Although eating disorders are usually associated with adolescents and young adults, they can affect people at any age. In fact, even seniors can suffer from eating disorders, especially anorexia nervosa. Although the development and treatment of these disorders may be different for mature adults, they are still just as serious. In fact, because of a senior citizen’s age, he or she may even be at a greater risk of serious complications from eating disorders.
About Elder Eating Disorders
Elder eating disorders typically develop differently from eating disorders in younger populations. In younger populations, eating disorders are often the result of problems with body image and a desire to be thinner. However, even though this mechanism of development is possible among mature adults with an eating disorder, it is less common. In addition, seniors with eating disorders are more likely to have anorexia nervosa, which involves restricting food intake, and less likely to have bulimia nervosa, which involves purging after meals.
Elderly individuals are often reluctant to admit that they have an eating disorder, or they may simply be unaware that a disorder exists. For this reason, it is important for family, friends, and caregivers to watch for the signs of an eating disorder in senior citizens. Some of the most common symptoms of anorexia nervosa in the elderly include ritualistic eating practices, weight loss, defensiveness about eating behaviors, dizziness, fainting, pale skin, development of osteoporosis, thinning hair or hair loss and intolerance of cold temperatures.
Causes of Eating Disorders in the Elderly
Some of the most common causes of anorexia nervosa in seniors include:
- Dementia – Seniors with dementia may develop anorexia as their condition worsens. In these cases, the senior may lose the ability to eat or may simply forget to do so.
- Physical problems – Another common cause of anorexia nervosa in seniors is the development of physical problems that make eating uncomfortable. For example, the elderly often struggle with severe acid reflux, nausea, poorly-fitting dentures or other problems that cause them to avoid food.
- Medication – Certain medications often prescribed to seniors can cause appetite suppression. When seniors don’t feel like eating, they may become anorexic.
- Depression – Depression is a common problem among elderly individuals, especially when they are chronically ill or don’t have a strong social support system. In many cases, loss of appetite is a side effect of this depression.
- Concerns about physical appearance – Senior citizens are not immune from being concerned about the way they look. When seniors become obsessed with losing weight, they may develop an eating disorder.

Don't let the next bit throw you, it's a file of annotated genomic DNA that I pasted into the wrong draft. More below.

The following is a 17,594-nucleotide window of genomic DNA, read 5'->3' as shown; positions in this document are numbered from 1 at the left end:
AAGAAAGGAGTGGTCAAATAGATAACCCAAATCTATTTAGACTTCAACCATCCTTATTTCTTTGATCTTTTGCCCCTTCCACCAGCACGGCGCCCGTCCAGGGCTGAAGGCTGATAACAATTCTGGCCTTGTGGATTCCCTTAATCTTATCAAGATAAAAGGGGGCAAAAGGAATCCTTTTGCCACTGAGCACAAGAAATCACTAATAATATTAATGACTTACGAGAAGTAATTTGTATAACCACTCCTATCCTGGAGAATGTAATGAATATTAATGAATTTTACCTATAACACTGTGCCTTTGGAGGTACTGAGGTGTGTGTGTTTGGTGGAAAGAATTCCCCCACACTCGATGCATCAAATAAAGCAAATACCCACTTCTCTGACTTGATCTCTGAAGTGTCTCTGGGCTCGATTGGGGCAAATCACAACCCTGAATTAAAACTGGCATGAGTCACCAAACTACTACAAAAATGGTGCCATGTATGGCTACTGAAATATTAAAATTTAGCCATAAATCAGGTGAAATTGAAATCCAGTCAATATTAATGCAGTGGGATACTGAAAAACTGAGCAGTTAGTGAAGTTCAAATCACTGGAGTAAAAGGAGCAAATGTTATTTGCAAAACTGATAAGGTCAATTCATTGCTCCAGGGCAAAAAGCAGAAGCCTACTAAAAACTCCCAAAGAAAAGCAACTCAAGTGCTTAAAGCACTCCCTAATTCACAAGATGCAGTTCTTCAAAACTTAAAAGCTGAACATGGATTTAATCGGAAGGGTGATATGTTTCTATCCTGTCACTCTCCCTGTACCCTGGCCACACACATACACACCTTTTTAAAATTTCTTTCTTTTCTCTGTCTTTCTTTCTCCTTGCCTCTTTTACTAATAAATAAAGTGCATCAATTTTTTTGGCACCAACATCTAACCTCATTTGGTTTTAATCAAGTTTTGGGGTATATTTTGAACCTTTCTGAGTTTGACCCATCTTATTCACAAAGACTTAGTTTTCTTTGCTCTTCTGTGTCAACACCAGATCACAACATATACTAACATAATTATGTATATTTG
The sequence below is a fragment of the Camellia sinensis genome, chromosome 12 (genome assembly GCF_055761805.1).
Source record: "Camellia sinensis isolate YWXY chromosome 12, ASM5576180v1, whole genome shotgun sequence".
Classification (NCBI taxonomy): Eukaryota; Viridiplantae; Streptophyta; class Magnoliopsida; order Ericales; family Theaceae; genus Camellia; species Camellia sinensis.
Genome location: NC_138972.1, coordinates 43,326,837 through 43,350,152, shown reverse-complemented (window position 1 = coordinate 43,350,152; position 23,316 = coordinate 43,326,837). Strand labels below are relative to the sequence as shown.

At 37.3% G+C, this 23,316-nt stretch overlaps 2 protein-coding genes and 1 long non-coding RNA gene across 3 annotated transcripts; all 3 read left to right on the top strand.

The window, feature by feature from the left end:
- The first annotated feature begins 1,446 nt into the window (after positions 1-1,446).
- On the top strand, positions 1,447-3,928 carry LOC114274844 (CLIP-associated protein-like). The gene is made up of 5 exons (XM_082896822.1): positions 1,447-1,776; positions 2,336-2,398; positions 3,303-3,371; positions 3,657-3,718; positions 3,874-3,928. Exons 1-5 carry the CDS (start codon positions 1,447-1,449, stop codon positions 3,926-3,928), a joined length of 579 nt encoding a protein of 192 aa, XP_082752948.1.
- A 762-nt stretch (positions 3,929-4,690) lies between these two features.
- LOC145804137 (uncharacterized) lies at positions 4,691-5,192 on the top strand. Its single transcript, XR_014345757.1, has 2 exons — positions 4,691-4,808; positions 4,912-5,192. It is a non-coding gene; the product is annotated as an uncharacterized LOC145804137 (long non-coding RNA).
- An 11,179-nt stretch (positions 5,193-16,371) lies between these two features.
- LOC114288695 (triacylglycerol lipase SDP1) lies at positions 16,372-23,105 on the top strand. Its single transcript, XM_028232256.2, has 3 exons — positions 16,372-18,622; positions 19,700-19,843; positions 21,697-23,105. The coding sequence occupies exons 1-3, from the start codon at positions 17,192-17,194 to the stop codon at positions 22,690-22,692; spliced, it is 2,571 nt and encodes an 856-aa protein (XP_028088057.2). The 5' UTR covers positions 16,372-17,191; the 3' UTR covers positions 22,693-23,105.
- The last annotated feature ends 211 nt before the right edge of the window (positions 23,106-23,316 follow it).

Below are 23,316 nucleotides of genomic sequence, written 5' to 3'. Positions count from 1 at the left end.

Some seniors may develop eating disorders because of a combination of factors.
Treatment of Eating Disorders in Mature People
Because these disorders develop differently among the elderly, treating mature adults with eating disorders requires a different approach than treating these disorders in younger populations. In most cases, the first step to treating elder eating disorders involves determining the cause of the disorder. The cause of the disorder will determine what type of treatment is necessary.
For example, if the individual has developed an eating disorder because of an issue that makes eating uncomfortable, eating disorder treatment should involve treating the issue that caused the disorder, as well as medical care to help the individual recover physically and begin consuming a healthy diet. On the other hand, if the senior is suffering from an eating disorder because of body image issues, traditional eating disorder treatment approaches may be more effective for the individual.
Elder Eating Disorder Recovery Programs
Treating anorexia in the elderly requires specialized training and care. If you are looking for an elder eating disorder recovery program, it is best to search for one that offers customized treatment protocols based on the factors that led to the development of the disorder in the first place. It is also a good idea to look for a program that provides both psychological and medical care to patients. Monte Nido proudly offers recovery programs which are evidence-based, comprehensive and non-judgmental to those in need.